WE SPOIL WHO THE L DIES
Television has given us many great mysteries. Who shot J.R.? Who killed Laura Palmer? Who keeps supporting David Caruso’s acting career? But, come January, the only mystery every gay, bisexual and just bi-curious shoe-wearing gal will care about will be, “Who will Ilene Chaiken kill?” Well, if you can’t wait or you already know, we need to talk.
Let me say, in the clearest and most emphatic terms possible: This is a spoiler post about the sixth season of The L Word. Let me repeat, this is not a test. This is a huge, big, red, flashing SPOILER ALERT. If you do not want to know what happens in the new season, stop reading now. I mean it. This is your final warning. Spoilers lie ahead. I cannot and will not be held responsible for what happens to your childlike innocence if you keep reading.
OK, so, now that we’ve weeded out the spoilerphobes, we still need to lay down some important ground rules. Since people are very sensitive about spoilers, please be extremely careful when commenting on this post.
1. DO NOT post spoilers in your comment subject line. (Comment subject lines appear on the front page and sidebar, which can inadvertently spoil passersby.)
2. DO NOT leave your comments subject line blank. (Subject lines will default to your first sentence, and therefore possibly include spoilers.)
3. DO NOT put any character names in your subject line. (Even if it’s not a spoiler, let’s be safe rather than sorry.)
4. DO NOT ignore No. 1, No. 2 or No. 3. (Seriously, I don’t want to have to clean the angry emails out of my inbox if you do. In fact, I plan to forward them all to you, instead. Yes, this is a threat. No, I am not kidding.)
Right, so now we all know the rules. And we’re all going to follow the rules. (Do not make Sarah and Trish come after your comment with a baseball bat.) So now let’s roll up our sleeves and enter the crazy that Ilene built. Last week, the fine folks at the Television Without Pity forum uncovered the secret to Season Six. So, who does Ilene Ckaiken kill?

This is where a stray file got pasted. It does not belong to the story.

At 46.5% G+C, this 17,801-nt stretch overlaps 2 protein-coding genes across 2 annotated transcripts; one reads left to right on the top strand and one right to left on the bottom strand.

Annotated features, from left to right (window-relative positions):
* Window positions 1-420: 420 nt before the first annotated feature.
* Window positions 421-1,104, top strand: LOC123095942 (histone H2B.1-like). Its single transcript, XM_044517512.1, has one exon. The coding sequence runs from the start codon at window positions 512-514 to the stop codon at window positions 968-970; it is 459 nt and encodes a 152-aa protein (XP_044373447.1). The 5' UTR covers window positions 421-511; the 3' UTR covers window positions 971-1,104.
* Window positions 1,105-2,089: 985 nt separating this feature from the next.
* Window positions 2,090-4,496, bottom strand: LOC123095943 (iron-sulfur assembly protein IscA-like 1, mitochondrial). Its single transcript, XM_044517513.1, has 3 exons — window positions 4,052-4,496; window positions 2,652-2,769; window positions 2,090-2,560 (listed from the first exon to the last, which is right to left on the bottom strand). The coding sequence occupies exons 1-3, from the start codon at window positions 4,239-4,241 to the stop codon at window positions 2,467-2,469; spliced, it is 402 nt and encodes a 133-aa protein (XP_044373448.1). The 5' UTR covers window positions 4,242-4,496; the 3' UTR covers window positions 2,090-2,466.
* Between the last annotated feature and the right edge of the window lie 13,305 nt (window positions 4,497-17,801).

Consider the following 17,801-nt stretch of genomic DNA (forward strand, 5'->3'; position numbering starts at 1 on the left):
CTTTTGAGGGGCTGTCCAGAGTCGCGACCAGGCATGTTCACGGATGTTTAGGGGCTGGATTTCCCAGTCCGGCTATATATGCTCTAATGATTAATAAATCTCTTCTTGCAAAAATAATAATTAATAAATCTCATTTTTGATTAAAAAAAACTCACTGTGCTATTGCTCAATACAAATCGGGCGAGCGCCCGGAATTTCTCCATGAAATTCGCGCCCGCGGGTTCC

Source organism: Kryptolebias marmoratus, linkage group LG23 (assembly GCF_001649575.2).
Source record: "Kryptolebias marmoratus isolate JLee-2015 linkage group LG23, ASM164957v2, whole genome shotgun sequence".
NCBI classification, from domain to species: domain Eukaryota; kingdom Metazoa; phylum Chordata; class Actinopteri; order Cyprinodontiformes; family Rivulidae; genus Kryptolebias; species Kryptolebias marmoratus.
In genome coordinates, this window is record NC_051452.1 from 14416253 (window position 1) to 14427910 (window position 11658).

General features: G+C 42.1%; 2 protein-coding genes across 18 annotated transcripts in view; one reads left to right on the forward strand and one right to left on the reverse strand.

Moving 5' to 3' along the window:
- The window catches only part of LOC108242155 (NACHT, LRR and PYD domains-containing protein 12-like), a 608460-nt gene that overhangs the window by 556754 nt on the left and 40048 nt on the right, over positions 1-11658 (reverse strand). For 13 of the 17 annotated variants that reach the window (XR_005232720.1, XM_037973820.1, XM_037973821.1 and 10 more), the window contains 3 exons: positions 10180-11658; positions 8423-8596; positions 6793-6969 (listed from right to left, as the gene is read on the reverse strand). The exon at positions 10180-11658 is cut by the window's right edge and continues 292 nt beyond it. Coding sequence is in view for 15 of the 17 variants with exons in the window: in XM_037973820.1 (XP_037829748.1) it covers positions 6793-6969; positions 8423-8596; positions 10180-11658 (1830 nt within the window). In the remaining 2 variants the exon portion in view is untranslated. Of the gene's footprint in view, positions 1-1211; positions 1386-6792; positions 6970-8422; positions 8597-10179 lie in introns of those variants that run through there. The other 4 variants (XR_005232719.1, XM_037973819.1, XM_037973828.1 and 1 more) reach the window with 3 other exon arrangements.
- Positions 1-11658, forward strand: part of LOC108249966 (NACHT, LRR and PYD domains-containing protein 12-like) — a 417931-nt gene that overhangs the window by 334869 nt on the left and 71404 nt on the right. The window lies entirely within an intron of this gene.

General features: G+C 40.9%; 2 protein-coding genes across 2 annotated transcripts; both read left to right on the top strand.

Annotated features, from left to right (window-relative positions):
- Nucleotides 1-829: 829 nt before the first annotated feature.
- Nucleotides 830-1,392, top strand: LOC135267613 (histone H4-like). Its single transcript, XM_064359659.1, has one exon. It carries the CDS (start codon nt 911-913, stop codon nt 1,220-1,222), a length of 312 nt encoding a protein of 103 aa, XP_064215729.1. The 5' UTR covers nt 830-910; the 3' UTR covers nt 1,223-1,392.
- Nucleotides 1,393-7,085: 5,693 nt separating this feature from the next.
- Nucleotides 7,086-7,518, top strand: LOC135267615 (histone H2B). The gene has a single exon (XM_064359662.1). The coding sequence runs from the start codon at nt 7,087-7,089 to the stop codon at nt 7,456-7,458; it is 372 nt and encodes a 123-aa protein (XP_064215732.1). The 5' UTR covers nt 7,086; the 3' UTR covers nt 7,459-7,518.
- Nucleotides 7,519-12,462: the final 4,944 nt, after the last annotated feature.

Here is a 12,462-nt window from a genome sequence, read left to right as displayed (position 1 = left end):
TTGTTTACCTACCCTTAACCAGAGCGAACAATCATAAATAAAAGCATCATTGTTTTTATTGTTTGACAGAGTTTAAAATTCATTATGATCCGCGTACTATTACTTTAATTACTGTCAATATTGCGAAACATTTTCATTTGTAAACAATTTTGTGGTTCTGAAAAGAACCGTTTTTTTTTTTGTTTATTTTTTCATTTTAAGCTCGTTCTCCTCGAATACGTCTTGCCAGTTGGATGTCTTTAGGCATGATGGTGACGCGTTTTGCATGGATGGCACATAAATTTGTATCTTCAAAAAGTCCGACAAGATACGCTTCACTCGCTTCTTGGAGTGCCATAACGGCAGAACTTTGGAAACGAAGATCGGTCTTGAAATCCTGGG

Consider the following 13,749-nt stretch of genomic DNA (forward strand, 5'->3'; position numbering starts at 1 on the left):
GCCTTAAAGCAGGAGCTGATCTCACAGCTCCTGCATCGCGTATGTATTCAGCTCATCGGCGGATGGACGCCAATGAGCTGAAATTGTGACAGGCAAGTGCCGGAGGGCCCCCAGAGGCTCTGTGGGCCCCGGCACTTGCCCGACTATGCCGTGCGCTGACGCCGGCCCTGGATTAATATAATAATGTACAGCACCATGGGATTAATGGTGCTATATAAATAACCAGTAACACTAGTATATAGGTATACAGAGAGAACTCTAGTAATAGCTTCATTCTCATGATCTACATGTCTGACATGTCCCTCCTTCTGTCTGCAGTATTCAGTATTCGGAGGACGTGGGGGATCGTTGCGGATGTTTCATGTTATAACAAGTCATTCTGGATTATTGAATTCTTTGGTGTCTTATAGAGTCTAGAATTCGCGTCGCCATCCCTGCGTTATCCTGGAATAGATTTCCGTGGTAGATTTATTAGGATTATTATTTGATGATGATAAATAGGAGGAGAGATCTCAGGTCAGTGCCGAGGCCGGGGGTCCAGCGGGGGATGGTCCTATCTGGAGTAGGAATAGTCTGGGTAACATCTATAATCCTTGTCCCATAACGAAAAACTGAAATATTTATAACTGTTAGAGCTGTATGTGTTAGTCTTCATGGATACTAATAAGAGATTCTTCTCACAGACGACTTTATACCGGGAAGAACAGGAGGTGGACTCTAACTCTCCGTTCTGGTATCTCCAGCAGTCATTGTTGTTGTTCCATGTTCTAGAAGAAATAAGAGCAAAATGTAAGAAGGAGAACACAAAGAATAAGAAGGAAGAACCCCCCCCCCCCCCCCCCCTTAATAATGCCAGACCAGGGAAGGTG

[Hat tip, SaabStory!]
Yep, it’s Jenny. Yep, she is found floating in the pool. Yep, we see her dead in the first two minutes of the season. Yep, the rest of the season is told in flashback. And, yep, you liked this story the first time you saw it when it was called Sunset Boulevard.
Now, I’m sure many of you are probably all, “Ding, dong, the Jenny Schechter is dead!” Granted, Jenny was undoubtedly the most controversial — not to mention crazy — of all the characters. You either love her or hate her, and emphatically so. She was egomaniacal, megalomaniacal, pathological and any other -cal you can think of.
Still, it’s hard to deny that TLW was, largely, Jenny’s journey. She was the outsider who moved to L.A. She was the happily hetero gal who found her latent lesbian. She was the artist in search of herself and a six-picture deal with Paramount.
So, then, what are we to make of Mama Chaiken’s decision to kill her lead character? What does her journey mean? What message are we supposed to learn from her death? Why am I ascribing grand artistic overtones to a show most of us ultimately watch, let’s face it, to see really hot ladies kissing?
Because this whole thing makes me mad. It’s not that I loved Jenny. Believe me, Jenny drove me nuts. It’s that this is how the seminal lesbian series on television will end. With a dead lesbian. Have we really made so little progress since The Children’s Hour? Are we really still mired in that old chestnut about the tortured lesbian who meets an unfortunate end? Why not just stick Jenny’s head in an oven, as long as we’re going for the easy analogy?
Through five seasons, Ilene has made it clear that she will do whatever she wants, fans be damned. (Oh, Dana, I think I miss you most of all.) It’s her show and she can make us cry if she wants to. But from a storytelling perspective, it’s just so terribly unsatisfying.
First, it has become a murder mystery. I don’t know about you, but I never thought the first and still only hour-long drama about lesbians would dissolve into an episode of CSI. I know it’s hard to think of new ideas after five season, but a genre change seems a tad extreme.
Second, it just seems mean to poor Mia Kirshner. She has valiantly handled all the crazy that Ilene & Co. threw her way. The only reason some people could stand Jenny at all is because of Mia’s acting. So now to reward her hard work all these years to make a willfully unsympathetic character sympathetic with a body bag seems unfair. Death is easy, redemption is hard.
Third, and most important, it is a little lazy. We all know Ilene’s penchant for borrowing from famous films (hence last season was All About
Eve Adele). But to do it again the very next season? And, as long as we’re getting technical, our very own Scribegrrrl had the idea first. In her recap for the premiere episode of Season 5, Scribe called herself “the recapper version of Norma Desmond.” Who is ready for her close-up now, Ms. Chaiken?
With a month and a half until we see how the Death of Jenny fully plays out, we’re left with only time and our continued bemusement. How, if at all, is Ilene going to make this death train work? My only consolation these next few weeks is that when the fateful day does come, we’ll have Scribegrrrl back to lead us in snarky eulogy. That alone is reason enough to do a little jig to this funeral dirge.
— by Dorothy Snarker